- Fixing the USD value of your Bitcoin.
- Generating better-than-most interest revenue.
Let's take a look at a real world example. In this example, you want to fix the dollar amount of $1000 worth of Bitcoin. At the time you want to fix it, the price of Bitcoin is $8000. That means you will work with 0.125 BTC, or 125 mBTC, or 12,500,000 satoshis, denomination is up to you. You transfer 20% of this Bitcoin (=0.025 BTC) to BitMEX, the rest of it (0.100 BTC) you keep in your Trezor. You sell a $1000 perpetual contract on BitMEX. Your unrealized profit/loss on this contract starts at 0.
In this example we'll ignore the fees to keep things simple. In real life, the fee would be 0.0750%.
The market is bearish and the price of Bitcoin falls to $7000. The value of the Bitcoin you have (0.100 in Trezor and 0.025 on BitMEX) went down to $875. The contract value, on the other hand, went up proportionately and if you look at the unrealized profit it will show 0,017857 BTC, which is worth $125 at that time. If you need the $1000 now, you can liquidate the contract, realize the profit. You'll end up with 0.142857 BTC, which if you sell at the $7000 it costs now, comes to $1000.
If the market went the other way and price jumped to $9500, it would look different. The value of your Bitcoin is now $1187. The unrealized loss on the contract is however -0.019737 BTC. Which again, if combined with your Bitcoin holdings is 0,105263 BTC and that means $1000 at the $9500 price point we're at now.
There is however one significant difference, which we didn't have to consider in the previous case. Because the value of the contract is negative, you must have the Bitcoin equivalent on the exchange to cover it. Before, I wrote that you transferred 0.025 BTC to the exchange. This still covers the -0.019737 BTC value of the contract, but only barely. If the price rose even more to $10000, your contract would be liquidated by the exchange. At that time, you still would have 0.100 BTC in your wallet, meaning your $1000 value was still there. But yout BitMEX balance would be wiped and from that moment you are no longer protected. If the price dropped again after that, you will be subject to the drop too.
So if the price rose to $9500 it would be wise to transfer a larger portion your Bitcoin holdings to BitMEX in order to keep a safe margin, preferably back to at least 20%.
The table below shows the value of your Bitcoin holdings and contract values at different price points.
|Price of BTC [USD]||Price diff [USD]||BTC holdings value [USD]||Contract value [BTC]||Contract value [USD]||Total value [USD]|
To sweeten the deal, you will be earning something like 0.01% every 8 hours you keep the contract open. That is 30 cents daily, $9 monthly or $110 per year.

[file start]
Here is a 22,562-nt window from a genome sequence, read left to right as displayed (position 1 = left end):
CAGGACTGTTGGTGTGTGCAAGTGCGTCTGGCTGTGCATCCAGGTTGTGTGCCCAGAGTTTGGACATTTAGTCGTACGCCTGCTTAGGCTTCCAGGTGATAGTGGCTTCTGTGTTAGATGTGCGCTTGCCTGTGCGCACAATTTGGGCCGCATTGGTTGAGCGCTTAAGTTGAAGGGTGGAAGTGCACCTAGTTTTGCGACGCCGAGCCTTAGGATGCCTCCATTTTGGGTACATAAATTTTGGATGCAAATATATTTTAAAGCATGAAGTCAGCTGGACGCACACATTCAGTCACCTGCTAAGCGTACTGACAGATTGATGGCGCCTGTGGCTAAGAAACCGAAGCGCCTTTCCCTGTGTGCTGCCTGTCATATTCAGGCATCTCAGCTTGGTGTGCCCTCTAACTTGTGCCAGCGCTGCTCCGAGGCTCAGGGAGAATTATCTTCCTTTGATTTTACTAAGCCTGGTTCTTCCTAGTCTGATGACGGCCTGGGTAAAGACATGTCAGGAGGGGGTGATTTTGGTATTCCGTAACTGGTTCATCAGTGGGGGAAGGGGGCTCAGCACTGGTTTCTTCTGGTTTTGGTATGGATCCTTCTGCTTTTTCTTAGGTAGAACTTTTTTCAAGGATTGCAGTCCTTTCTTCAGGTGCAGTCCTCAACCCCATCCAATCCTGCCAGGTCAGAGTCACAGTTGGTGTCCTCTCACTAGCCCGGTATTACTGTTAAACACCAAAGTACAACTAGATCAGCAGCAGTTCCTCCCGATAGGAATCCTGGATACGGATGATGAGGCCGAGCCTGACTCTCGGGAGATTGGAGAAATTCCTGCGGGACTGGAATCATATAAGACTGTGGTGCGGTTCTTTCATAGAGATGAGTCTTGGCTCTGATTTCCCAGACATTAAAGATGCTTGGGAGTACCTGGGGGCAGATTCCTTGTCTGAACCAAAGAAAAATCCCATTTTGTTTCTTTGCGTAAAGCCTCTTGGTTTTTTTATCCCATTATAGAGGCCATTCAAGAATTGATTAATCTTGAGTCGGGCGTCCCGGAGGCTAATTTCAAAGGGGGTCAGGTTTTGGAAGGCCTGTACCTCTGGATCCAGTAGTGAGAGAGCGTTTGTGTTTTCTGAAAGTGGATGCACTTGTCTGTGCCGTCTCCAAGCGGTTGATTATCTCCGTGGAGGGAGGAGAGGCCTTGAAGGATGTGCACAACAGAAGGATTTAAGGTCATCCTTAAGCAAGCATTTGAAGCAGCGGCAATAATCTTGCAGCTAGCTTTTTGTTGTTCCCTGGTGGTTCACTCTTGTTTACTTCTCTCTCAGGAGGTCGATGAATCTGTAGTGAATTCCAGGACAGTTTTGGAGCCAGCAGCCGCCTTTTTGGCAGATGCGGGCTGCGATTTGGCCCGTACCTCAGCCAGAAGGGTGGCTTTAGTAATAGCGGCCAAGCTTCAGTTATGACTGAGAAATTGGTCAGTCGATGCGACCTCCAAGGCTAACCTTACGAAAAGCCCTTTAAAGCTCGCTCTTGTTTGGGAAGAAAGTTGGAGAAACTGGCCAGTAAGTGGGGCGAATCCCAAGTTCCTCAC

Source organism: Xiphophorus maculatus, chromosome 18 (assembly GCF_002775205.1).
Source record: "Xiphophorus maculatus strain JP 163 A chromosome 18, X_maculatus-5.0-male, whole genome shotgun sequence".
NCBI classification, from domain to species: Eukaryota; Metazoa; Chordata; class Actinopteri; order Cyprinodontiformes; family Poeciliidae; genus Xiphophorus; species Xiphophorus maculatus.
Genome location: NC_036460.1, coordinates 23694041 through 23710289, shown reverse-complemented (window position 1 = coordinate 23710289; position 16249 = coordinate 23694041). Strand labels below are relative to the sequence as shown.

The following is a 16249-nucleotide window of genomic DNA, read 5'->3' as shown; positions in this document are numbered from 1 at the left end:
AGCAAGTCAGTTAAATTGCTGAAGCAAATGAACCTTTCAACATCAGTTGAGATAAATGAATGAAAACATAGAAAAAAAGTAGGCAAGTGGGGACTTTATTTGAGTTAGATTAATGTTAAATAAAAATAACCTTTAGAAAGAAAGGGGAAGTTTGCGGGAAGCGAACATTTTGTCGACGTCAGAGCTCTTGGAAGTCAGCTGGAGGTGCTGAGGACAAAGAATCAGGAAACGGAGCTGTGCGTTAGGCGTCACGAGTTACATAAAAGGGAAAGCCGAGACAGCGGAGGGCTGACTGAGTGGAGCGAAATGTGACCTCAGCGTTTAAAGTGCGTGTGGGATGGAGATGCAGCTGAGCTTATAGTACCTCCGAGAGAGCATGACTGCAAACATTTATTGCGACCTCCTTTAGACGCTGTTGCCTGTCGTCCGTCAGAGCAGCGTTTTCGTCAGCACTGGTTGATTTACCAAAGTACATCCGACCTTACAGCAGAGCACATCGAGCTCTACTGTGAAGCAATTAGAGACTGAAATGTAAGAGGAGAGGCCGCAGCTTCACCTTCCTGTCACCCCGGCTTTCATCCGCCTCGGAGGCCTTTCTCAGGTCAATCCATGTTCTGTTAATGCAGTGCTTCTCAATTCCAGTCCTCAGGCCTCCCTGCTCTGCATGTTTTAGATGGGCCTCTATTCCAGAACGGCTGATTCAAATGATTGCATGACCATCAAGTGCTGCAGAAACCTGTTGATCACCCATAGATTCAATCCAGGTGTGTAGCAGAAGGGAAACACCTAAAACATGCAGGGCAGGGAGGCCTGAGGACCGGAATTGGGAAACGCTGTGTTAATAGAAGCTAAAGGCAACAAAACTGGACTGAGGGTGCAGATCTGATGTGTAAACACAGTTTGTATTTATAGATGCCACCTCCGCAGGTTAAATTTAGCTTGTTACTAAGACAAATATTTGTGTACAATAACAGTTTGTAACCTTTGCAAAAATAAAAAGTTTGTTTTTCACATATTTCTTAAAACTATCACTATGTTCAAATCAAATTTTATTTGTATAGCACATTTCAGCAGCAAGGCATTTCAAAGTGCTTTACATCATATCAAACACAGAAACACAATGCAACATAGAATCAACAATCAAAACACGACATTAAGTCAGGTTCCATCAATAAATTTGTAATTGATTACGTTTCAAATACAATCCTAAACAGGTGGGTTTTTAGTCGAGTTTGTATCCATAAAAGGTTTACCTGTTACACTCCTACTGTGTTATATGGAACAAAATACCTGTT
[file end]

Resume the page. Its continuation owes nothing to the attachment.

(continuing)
If you'd like to either fix the price of your Bitcoin or generate profit from the funding rate, you can give it a try with these suggested steps.
- Create an account on BitMEX. Because it's crypto-only, there is none of that KYC/AML nonsense.
- Create also an account on BitMEX Test site and familiarize yourself with the interface. If you need some more Testnet Bitcoins, there are plenty of places to get them from for free (the are worthless). Just google for “testnet bitcoin faucet”.
- If you don't have it yet, buy a Trezor and set it up. Make sure you have the backup of your seed somewhere safe and test the recovery process.
- Transfer the dollar or Euro amount you want to invest to your Bitcoin exchange of choice. I have good experience with Czech-based Coinmate.io or slovenian Bitstamp. Just make sure it's a regulated exchange because you are dealing with fiat.
- When you have the money in the exchange, buy the Bitcoin. It really does not matter what the price of Bitcoin is at the moment. Just make sure it's not in some huge rise or fall at the moment, because you will need a bit of time. Immediately transfer it to your Trezor.
- After it arrives, send 20% of the BTC to your BitMEX wallet address.
- Sell the XBTUSD contract of the desired value.
- You are now covered and price fluctuations of Bitcoin will not affect the total value of your holdings. You will start generating the interest from the funding rate.
- Install some price monitoring app (I personally use Blockfolio) and set an alarm at something like 10% below your liquidation price, so you have some time to send additional Bitcoin to BitMEX in case the price increases significantly.
If you are a bit tech savvy, take a look at Juraj Bednár's excellent automation scripts. His blog is definitely a recommended reading and I drew a lot of inspiration from him for writing this article.
That is all I have for you today. As always, make sure you understand the things you are doing and don't do anything, unless you feel comfortable with it. Remember, with Bitcoin, you are your own bank. There is risk in that. But anything that's worth anything involves risk.
I built a little tool to help with monitoring of the contract position.